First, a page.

“BAILIFF: I was in there taking their phones off them. And she asked me a question while they’re all sitting around the table. She just said, “What happens if we can’t all agree?” I said, “Well, that’s why 12 of you are here, so that youse can all come together, everyone speak, and your – your opinion could be swayed by another juror,” and that was the – the context of the conversation.

BAILIFF: I said I’ve worked here – I’ve been a bailiff for 10 years, that’s with the [indistinct] is and to say that that’s usually how it works, and if youse can’t all agree, it can be a hung jury and we start again with a new jury. She’s, “Well, but what if I can’t agree?” And that’s basically the context of the conversation. And then I left the room.”

  1. [20]
    Further discussion between the trial judge and counsel in the absence of the jury followed.  The trial judge observed that the note might suggest that the juror was not to be swayed; that she was reluctant to listen to other people’s views; or that she had made her mind up.  Defence counsel observed that it could equally be read as consistent with her performing her duty.  The trial judge raised with counsel for submissions the possibility that he could give her a direction reminding her of her duty; the possibility that he could discharge her from the jury; and the question whether the trial should continue with 11 jurors.  He asked whether counsel suggested any further questions should be asked of the juror.  Counsel agreed with the trial judge that the juror should be asked whether she felt she could be impartial.  Counsel also submitted that she could be asked further questions about the context in which the note was made.
  2. [21]
    The juror was brought back in and this exchange followed:

“HIS HONOUR: All right. Just wanted to ask you a couple more questions. The first was why did you make the note? Why did you make a note of that conversation? And you’ll remember, obviously, at the beginning of the trial, I gave directions about the need to be impartial and to be seen to be impartial and so on. Do you feel you can be?

JUROR NO 9: Yes. Definitely.”

  1. [22]
    Perhaps unsurprisingly, the juror had answered first the last question which was asked of her.  But having done so, she was not asked to answer the first question.
  2. [23]
    The trial judge then asked the juror to step outside and discussed with counsel whether there was anything else they wanted to ask.  Counsel for the Crown indicated concern with the last line of the note and the possibility that it indicated there may have been discussion of the case with the bailiff.  The trial judge brought the juror back in and this exchange followed:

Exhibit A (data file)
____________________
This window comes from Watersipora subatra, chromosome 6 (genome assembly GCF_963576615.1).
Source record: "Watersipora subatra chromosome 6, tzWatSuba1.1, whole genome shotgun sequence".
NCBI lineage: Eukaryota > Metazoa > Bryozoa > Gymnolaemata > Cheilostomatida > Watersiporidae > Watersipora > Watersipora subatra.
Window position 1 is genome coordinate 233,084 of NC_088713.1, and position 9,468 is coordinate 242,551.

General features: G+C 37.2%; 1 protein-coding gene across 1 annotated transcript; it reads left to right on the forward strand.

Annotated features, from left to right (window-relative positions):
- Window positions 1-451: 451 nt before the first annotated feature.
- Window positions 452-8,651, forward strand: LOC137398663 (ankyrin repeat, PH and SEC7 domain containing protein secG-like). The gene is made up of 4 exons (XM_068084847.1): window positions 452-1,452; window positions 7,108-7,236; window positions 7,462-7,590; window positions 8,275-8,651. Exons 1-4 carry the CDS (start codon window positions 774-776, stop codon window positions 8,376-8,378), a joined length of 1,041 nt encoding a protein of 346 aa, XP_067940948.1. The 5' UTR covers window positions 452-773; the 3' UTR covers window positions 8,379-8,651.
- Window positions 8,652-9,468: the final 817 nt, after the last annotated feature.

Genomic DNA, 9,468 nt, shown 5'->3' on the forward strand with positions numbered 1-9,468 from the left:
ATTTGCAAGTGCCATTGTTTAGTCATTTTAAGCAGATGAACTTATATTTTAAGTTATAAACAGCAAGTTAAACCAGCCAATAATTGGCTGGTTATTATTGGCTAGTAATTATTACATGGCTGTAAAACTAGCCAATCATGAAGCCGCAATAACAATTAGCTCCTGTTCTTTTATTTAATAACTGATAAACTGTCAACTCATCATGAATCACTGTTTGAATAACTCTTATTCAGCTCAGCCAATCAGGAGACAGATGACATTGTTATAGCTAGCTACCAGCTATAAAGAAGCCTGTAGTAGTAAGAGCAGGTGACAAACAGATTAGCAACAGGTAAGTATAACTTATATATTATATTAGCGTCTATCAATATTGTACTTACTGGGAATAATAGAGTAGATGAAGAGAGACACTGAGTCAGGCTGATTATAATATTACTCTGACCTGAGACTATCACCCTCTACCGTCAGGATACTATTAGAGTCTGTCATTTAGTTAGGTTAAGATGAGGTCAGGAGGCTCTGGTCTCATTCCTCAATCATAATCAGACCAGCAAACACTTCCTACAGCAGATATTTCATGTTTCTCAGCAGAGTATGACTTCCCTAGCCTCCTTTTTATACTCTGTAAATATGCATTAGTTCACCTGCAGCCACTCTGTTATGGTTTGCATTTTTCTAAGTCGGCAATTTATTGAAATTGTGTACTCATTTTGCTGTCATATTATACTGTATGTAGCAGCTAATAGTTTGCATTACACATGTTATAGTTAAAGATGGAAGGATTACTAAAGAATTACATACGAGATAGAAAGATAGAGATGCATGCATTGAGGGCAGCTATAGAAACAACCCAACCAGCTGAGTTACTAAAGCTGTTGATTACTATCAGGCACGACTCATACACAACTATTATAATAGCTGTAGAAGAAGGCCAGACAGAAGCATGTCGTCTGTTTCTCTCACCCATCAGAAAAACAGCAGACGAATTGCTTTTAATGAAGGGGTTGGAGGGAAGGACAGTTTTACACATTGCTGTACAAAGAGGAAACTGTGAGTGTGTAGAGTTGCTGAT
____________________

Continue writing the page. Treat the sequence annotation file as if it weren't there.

“HIS HONOUR: There was just one other matter I wanted to ask you about, and it’s really because I don’t think I understand your note. Do you – is there a copy of it nearby? Or the original would be better. That last line down the bottom, does that say, “was discussion the case with us”? What does it actually say?

JUROR NO 9: I have been - - -

HIS HONOUR: Doing this for 10 years. The line under, “was discussion case with us”, is that what that says? But it’s your writing.

JUROR NO 9: Yes, it was – yes. It was scribbled down. I just wrote it as I was remembering it.

HIS HONOUR: Saying that

NO 9: No, I’m not [indistinct] - - - JUROR

HIS HONOUR: So you’re not saying that there was discussion of the case with the bailiff or anybody else. All right. All right. Do either of you have anything further?

MR CHURCHILL: No, thank you, your Honour.

MR POLLEY: No, thank you, your Honour.

HIS HONOUR: All right. We won’t be a moment. I’ll just let you go with the bailiff again.” 

  1. [24]
    Both the trial judge and counsel had misread the note.  In the last line it does not say “was discussion the case with us”.  It says “was decision case with us. Bailiff”.  It will also be noted that the transcript does not record the juror saying that there was no discussion of the case with the bailiff or anybody else.  Rather, that was the trial judge’s response to whatever it was that the juror said to him.
  2. [25]
    The trial judge let the juror go with the bailiff, presumably back to the jury room with the other jurors.  The trial judge then proceeded to have a further discussion with counsel.  The trial judge placed on the record that the bailiff had just told him and that there was “most certainly no discussion of the case”.  The trial judge commented that “of course” he accepted the bailiff’s statement.
  3. [26]
    None of the other jurors were questioned as to the communication which the bailiff had made.